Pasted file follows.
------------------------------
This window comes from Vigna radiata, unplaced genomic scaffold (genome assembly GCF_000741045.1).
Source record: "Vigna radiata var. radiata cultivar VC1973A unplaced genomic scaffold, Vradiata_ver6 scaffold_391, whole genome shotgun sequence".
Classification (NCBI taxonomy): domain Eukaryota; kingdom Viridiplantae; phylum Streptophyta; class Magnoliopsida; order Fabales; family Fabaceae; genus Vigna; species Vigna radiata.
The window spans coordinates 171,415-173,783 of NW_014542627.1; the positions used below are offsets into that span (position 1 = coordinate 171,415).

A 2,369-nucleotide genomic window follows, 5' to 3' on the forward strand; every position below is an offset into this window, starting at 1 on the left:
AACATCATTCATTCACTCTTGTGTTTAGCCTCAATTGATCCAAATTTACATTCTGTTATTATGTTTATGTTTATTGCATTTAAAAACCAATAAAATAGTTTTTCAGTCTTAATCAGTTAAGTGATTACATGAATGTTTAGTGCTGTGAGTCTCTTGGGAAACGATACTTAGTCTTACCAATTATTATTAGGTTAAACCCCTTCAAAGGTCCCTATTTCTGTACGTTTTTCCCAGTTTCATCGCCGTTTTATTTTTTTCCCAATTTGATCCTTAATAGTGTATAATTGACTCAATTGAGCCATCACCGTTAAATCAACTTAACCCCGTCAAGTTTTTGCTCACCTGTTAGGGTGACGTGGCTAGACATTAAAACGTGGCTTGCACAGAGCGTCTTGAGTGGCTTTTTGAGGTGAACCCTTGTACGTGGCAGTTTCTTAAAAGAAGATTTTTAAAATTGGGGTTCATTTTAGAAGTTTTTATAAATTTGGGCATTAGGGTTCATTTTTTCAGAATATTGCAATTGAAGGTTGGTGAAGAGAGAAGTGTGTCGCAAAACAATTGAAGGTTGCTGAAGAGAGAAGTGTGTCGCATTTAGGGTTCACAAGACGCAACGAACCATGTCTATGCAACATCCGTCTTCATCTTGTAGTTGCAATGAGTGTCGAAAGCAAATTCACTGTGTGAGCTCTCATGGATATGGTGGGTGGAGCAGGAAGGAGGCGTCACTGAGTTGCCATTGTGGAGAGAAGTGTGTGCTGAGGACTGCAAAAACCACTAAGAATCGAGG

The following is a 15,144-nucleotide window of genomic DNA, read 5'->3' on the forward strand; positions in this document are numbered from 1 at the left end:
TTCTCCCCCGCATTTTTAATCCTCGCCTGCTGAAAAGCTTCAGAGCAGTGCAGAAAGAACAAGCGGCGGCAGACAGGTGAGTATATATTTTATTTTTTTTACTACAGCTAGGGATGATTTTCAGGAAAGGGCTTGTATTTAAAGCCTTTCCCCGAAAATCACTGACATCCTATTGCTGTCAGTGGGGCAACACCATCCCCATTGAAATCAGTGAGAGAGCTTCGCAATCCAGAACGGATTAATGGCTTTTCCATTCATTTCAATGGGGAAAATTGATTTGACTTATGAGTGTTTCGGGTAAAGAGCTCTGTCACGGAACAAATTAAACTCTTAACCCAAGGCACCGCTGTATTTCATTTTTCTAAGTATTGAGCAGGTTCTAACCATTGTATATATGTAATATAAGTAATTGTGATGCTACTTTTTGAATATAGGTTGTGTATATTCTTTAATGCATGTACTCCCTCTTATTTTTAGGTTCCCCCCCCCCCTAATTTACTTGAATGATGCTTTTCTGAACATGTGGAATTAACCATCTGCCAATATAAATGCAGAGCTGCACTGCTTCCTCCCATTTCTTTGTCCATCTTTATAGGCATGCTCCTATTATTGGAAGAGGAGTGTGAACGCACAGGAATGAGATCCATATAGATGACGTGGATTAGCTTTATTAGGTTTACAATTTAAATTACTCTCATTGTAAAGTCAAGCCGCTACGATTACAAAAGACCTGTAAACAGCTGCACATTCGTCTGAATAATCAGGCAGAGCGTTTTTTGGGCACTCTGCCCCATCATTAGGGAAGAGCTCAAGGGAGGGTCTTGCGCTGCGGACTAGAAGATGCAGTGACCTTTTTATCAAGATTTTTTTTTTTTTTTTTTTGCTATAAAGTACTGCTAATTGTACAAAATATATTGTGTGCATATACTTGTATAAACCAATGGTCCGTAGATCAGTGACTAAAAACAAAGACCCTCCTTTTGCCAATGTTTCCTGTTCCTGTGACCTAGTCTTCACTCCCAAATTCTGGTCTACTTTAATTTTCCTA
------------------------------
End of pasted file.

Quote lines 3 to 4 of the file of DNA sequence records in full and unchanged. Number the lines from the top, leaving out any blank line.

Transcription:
Classification (NCBI taxonomy): domain Eukaryota; kingdom Viridiplantae; phylum Streptophyta; class Magnoliopsida; order Fabales; family Fabaceae; genus Vigna; species Vigna radiata.
The window spans coordinates 171,415-173,783 of NW_014542627.1; the positions used below are offsets into that span (position 1 = coordinate 171,415).